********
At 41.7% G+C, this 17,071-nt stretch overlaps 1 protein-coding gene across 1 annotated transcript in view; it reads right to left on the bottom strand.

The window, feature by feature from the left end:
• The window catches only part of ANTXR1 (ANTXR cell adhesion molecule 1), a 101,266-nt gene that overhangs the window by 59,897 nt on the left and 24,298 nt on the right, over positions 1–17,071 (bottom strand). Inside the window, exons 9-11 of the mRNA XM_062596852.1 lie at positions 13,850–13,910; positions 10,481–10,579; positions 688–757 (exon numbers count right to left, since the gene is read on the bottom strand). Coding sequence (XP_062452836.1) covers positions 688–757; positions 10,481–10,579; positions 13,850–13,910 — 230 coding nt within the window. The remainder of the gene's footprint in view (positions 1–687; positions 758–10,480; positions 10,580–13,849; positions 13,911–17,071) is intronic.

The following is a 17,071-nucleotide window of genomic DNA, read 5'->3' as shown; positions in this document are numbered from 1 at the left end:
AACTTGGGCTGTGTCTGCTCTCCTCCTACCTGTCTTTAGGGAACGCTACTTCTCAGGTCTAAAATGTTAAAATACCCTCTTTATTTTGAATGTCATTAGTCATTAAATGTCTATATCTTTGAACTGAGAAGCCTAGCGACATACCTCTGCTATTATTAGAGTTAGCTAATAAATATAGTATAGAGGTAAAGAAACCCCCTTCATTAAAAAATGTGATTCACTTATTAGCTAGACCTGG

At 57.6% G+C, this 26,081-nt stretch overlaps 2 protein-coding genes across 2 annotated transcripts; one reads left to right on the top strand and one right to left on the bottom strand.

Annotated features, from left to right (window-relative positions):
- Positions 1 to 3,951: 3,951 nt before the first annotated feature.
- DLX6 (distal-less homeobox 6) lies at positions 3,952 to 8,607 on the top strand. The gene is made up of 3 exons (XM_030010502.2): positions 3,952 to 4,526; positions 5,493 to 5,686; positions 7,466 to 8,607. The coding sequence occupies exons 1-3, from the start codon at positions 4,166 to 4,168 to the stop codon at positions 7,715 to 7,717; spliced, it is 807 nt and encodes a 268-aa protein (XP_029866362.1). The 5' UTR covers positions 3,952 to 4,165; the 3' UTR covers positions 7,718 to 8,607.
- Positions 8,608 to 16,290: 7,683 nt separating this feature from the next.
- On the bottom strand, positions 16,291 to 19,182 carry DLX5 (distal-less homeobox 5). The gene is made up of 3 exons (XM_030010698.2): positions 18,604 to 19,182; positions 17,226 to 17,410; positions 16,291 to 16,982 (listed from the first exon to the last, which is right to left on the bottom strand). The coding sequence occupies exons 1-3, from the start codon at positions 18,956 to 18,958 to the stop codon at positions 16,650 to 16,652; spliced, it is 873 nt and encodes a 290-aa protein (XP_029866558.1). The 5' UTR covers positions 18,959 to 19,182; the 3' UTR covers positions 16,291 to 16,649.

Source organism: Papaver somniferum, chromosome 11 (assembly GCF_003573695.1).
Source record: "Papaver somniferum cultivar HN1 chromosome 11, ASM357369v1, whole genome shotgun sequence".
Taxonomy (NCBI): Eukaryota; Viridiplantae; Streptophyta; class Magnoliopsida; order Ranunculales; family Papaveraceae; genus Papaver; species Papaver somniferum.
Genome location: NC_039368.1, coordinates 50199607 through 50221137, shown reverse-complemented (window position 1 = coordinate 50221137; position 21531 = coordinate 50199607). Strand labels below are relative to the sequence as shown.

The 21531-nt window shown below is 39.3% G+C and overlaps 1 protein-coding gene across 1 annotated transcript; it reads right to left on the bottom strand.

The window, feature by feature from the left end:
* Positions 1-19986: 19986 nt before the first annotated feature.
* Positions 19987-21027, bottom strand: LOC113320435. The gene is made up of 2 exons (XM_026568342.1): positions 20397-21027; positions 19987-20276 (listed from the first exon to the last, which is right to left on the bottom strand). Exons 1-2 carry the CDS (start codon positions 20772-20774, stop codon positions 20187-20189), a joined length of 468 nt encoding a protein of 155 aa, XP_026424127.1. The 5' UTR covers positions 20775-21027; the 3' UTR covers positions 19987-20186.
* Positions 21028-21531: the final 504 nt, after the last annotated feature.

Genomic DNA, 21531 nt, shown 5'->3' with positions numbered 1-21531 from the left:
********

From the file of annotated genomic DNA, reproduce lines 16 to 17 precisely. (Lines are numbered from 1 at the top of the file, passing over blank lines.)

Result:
The 21531-nt window shown below is 39.3% G+C and overlaps 1 protein-coding gene across 1 annotated transcript; it reads right to left on the bottom strand.

The window, feature by feature from the left end: